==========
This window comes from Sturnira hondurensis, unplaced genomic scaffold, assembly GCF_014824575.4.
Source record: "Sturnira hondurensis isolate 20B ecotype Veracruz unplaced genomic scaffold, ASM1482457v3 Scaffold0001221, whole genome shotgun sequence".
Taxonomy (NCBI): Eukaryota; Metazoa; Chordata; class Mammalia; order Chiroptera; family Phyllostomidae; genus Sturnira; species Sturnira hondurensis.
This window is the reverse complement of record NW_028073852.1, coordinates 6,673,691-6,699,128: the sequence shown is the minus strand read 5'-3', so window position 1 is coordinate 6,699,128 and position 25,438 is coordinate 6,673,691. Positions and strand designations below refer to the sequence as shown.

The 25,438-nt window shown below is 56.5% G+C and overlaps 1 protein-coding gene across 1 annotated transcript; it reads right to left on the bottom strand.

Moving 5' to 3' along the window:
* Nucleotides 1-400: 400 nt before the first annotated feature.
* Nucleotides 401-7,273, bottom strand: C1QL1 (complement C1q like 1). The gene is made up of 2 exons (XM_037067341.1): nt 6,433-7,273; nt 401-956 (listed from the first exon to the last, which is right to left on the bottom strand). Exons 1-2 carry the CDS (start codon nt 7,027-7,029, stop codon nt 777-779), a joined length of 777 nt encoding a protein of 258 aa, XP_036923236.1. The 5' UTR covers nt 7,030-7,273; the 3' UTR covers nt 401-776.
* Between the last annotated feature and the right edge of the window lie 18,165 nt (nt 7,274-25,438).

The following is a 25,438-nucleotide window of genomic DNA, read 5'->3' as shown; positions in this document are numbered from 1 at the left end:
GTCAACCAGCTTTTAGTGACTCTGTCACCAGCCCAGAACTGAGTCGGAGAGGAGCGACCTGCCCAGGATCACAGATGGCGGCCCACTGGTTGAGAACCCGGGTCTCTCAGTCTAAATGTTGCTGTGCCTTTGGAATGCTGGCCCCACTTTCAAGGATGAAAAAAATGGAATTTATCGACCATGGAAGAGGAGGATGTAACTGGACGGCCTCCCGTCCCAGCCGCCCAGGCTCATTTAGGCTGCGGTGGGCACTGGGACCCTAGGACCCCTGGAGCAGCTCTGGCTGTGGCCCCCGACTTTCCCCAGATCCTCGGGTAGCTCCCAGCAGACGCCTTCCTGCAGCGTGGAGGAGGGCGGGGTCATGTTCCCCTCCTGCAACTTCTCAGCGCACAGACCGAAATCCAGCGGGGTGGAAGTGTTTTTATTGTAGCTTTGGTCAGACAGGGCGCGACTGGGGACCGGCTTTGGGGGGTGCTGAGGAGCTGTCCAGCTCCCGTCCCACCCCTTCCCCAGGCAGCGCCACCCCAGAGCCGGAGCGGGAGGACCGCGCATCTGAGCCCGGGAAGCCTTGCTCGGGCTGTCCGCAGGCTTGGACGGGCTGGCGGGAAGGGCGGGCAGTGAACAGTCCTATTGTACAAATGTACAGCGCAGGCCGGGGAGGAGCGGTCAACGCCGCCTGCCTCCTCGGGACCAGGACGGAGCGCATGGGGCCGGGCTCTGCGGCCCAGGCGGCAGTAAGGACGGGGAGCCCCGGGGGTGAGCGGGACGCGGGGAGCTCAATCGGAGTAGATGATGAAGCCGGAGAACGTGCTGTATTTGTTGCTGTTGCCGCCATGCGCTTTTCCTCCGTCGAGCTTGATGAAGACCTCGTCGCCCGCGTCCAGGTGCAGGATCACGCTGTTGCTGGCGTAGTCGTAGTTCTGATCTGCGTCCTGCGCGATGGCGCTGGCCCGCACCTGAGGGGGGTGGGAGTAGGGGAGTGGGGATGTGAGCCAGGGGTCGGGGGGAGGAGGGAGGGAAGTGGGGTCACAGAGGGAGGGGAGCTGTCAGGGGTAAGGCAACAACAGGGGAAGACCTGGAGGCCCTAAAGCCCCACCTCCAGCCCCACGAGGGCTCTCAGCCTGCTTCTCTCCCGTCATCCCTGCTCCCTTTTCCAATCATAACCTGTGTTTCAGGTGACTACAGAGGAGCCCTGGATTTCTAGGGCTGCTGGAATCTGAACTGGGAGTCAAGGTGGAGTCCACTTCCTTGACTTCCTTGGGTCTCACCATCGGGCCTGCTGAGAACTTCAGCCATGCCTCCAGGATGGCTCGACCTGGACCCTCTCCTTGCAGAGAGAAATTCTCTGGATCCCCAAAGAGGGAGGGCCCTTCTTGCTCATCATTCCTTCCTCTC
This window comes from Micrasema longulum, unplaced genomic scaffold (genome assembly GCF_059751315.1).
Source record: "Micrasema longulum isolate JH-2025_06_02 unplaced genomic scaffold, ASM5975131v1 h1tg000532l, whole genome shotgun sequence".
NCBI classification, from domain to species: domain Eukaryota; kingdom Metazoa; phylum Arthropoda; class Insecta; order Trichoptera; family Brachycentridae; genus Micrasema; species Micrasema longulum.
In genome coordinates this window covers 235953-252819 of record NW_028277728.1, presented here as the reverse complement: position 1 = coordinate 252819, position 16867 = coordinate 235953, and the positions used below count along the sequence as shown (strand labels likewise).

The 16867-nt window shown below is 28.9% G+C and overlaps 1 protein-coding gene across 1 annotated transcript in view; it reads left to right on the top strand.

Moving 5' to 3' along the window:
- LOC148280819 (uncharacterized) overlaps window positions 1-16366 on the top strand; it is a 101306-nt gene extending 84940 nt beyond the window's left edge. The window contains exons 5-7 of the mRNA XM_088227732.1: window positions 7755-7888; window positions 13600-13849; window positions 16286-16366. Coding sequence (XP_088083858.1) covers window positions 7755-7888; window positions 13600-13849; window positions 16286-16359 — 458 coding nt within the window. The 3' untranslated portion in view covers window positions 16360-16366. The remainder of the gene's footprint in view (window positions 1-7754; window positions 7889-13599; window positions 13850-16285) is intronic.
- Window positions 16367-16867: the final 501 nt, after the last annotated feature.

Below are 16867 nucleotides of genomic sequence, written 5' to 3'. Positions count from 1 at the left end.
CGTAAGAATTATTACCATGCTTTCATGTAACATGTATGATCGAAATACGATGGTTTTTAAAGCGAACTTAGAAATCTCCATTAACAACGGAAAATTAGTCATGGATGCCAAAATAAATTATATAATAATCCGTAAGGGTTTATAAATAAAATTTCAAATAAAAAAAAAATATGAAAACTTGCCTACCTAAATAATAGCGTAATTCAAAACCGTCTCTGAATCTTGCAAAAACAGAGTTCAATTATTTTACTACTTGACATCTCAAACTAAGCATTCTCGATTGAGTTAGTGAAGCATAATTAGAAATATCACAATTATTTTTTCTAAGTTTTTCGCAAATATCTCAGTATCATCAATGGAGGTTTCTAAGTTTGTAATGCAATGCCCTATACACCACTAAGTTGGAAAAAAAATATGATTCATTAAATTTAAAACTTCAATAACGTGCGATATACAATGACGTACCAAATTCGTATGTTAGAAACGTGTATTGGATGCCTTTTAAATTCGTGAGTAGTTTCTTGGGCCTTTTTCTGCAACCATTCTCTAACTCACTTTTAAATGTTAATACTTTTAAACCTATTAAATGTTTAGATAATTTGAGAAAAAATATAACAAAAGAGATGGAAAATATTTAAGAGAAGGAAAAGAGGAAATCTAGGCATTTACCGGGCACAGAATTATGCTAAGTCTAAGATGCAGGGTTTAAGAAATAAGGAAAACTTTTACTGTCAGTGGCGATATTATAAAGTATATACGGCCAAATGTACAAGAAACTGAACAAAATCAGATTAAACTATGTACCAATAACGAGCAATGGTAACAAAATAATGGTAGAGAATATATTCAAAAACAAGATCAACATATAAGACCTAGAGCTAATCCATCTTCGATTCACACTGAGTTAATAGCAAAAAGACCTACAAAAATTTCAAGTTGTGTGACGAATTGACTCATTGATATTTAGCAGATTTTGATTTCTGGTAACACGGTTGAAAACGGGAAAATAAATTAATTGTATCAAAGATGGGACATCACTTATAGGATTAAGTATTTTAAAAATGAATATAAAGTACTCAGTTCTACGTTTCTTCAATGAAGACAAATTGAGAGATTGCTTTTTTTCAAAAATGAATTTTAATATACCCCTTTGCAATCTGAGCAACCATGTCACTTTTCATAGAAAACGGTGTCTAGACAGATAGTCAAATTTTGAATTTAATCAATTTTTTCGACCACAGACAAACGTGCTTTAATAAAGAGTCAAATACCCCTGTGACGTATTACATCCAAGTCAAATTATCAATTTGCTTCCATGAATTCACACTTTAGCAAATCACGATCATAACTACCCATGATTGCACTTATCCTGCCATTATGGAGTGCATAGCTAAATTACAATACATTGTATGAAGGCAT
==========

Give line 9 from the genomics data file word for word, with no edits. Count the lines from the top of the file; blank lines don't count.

* Between the last annotated feature and the right edge of the window lie 18,165 nt (nt 7,274-25,438).